When seven former college friends first ventured inside the former shoe factory at 306 W. Redwood St., it was filled with junk and there were holes in the floor.
There wasn't an electrical outlet to be found, let alone the remnants of the former heating and cooling systems. Each footstep unearthed more rats. And everything, including the ceiling, was covered with grime.
No wonder they fell in love with the place.
"As soon as we walked in the door, we could see the potential," says Brad Leroy Cartwright, a local writer and member of the EMP Collective, an energetic group of young artists, musicians and actors.
"We knew that it was made for us, that it could be somewhere where we could all work and play and collaborate with one another."
When the collective celebrated the building's grand reopening on Oct. 7 in the space that they are calling EMP, guests were charmed by the 19th-century red brick-and-stone façade with decorative cornices. Inside, the visitors found 5,000 square feet of performance and exhibition space.
The first floor contains a 70-seat theater and a gallery that currently is showcasing the work of visual artist Nolan Cartwright, Brad's brother. The basement houses a second performing space, a bar area, and storage rooms for costumes and props.
The reopening represents a small victory in Baltimore's battle to revitalize its economically depressed west side.
The Redwood Street building was rehabilitated with a $10,000 grant, one of a dozen handed out by the Downtown Partnership to entrepreneurs seeking to open small businesses in vacant commercial properties. Those businesses include a bakery specializing in cupcakes and a store that makes furniture from salvaged wood.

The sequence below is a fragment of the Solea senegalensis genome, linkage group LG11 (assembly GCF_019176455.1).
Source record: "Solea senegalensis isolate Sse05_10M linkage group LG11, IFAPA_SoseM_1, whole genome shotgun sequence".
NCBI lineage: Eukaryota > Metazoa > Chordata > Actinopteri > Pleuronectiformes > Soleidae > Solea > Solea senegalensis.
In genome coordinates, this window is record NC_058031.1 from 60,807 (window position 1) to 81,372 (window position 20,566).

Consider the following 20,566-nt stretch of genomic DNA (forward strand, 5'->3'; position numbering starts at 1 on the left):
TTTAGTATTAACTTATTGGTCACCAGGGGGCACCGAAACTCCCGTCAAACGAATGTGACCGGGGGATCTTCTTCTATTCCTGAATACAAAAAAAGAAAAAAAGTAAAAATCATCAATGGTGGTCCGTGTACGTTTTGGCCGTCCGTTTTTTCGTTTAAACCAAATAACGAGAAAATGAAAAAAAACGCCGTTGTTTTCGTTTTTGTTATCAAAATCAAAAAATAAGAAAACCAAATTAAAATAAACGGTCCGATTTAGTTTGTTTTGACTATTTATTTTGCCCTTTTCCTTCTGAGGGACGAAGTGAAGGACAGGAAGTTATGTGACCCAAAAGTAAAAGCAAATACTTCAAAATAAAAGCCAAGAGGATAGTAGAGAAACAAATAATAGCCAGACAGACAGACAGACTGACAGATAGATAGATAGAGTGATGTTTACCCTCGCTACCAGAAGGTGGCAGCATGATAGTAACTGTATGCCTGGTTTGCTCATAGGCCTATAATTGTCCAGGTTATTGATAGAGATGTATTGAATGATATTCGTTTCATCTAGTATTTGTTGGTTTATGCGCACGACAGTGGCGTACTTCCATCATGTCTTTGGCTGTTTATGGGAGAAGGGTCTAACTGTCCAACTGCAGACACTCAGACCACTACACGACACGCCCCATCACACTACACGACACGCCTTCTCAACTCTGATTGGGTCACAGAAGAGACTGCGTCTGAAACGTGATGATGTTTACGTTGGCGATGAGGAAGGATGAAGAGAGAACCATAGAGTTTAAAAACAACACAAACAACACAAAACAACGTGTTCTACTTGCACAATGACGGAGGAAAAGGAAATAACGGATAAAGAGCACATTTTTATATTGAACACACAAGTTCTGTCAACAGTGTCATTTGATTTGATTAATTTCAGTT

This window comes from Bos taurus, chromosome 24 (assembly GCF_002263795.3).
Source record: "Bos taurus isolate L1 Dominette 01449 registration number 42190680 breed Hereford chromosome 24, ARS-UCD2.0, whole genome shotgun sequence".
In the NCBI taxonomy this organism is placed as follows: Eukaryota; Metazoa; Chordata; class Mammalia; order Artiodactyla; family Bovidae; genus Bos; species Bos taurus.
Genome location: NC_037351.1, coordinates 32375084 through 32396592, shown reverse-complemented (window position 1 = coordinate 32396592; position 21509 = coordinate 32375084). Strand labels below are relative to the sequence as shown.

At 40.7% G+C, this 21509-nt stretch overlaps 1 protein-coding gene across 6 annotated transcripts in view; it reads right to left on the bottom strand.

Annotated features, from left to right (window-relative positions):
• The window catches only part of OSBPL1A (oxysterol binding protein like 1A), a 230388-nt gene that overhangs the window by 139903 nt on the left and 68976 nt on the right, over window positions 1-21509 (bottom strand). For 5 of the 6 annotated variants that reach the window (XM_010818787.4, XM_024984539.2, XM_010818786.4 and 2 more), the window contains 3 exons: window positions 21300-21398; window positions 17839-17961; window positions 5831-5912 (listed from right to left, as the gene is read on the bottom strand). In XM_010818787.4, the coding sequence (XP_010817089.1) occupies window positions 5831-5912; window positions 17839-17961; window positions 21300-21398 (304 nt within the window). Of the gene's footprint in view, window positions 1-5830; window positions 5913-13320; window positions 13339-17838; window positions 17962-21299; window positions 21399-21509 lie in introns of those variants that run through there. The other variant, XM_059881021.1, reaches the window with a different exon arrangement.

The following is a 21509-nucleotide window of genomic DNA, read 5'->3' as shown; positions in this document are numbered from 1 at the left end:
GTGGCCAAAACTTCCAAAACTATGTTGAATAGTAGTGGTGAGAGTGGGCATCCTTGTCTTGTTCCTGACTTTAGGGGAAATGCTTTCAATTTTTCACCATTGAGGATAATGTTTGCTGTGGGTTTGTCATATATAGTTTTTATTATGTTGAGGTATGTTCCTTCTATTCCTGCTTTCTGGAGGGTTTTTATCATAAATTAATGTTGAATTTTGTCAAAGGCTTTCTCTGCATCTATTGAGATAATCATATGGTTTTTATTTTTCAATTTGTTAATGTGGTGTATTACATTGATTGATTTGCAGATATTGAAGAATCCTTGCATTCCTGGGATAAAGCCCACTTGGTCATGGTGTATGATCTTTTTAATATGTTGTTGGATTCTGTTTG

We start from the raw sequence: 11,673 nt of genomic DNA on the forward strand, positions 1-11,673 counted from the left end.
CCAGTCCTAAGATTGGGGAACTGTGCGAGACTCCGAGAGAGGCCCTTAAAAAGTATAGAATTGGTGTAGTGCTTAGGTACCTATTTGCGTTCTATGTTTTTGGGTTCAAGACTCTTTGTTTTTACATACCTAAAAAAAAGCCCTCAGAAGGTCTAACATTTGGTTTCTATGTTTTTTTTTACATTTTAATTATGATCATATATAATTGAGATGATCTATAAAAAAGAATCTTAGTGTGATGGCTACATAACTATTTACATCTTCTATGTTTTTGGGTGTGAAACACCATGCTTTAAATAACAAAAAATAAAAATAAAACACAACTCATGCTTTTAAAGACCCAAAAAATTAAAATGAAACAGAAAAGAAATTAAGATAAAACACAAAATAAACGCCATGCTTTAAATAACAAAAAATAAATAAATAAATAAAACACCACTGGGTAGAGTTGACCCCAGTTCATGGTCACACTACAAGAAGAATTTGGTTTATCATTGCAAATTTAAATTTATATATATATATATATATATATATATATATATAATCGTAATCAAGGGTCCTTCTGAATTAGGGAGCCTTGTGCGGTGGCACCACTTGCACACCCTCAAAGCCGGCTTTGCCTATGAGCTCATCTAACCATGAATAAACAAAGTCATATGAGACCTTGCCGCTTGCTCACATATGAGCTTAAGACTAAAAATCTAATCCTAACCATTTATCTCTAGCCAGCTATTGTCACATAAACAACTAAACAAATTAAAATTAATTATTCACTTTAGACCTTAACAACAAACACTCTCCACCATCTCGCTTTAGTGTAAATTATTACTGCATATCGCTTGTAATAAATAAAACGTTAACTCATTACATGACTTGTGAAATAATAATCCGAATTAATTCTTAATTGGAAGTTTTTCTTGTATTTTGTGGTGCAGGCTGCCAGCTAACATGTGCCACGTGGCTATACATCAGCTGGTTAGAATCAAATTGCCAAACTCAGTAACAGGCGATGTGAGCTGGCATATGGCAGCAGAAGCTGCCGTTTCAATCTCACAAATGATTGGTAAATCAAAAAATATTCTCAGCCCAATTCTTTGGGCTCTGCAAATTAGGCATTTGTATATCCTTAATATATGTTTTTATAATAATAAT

Development officials hope that starting several small enterprises in close proximity will draw foot traffic that will eventually turn around the blighted blocks. In exchange, collective members made up in sweat equity what they lacked in cash.
"We hauled out so many loads of trash," says Katy Dubina, EMP's media coordinator, "that on our last trip, they made us go to a different dump."
Despite the hard work, the grant was too good an opportunity for the collective to pass up. Without a permanent home, performing groups lead a nomadic existence that makes it difficult for them to build a steady audience.
"A few weeks of working until 4 a.m. every day to get the building in shape isn't too much to ask if we're still here a few years from now," Nolan Cartwright says.
Not only will the venue stage shows and display artwork by EMP artists; the space is available for rent to other Baltimore-area performing groups.
"The space we chose had to be flexible enough to be configured for different artistic mediums," Brad Cartwright says. "We must have checked out a dozen different buildings. We looked so long, we almost lost hope."
EMP's ensemble members create in a wide range of genres. Dubina, for instance, is a classically trained musician. Brad Cartwright is a filmmaker, and producing director Maggie Villegas is a mime.
The only thing you'll likely never find on Redwood Street is a performance of "Romeo and Juliet" or a Bach concerto. EMP stages only shows that its members have written themselves or that they've commissioned.
"A huge focus for us is the cross-pollination between different art forms," says Carly J. Bales, the company's artistic director.
In January, EMP will stage its first show in its new home, "Night Sweats," a 50-minute piece incorporating original music, puppets, movement and film.
Current offerings include a Tuesday night writing workshop that will culminate in a public reading on Dec. 2; a film series held on the first and third Sundays of every month; and a showing by a new gallery artist each month. (Craig Horkey's works will be on display in November.)
In addition, the collective's quirky sensibility can be sampled in several short videos posted at empcollective.org. The films include "Hoop's the Boss?" a workplace murder mystery featuring a necktie-wearing hula hoop, and a series of hilarious mock testimonials.
"We want the audience to get the feeling that they're on a ride," Dubina says. "They're going to experience something a little dark and a little funny that they've never experienced before."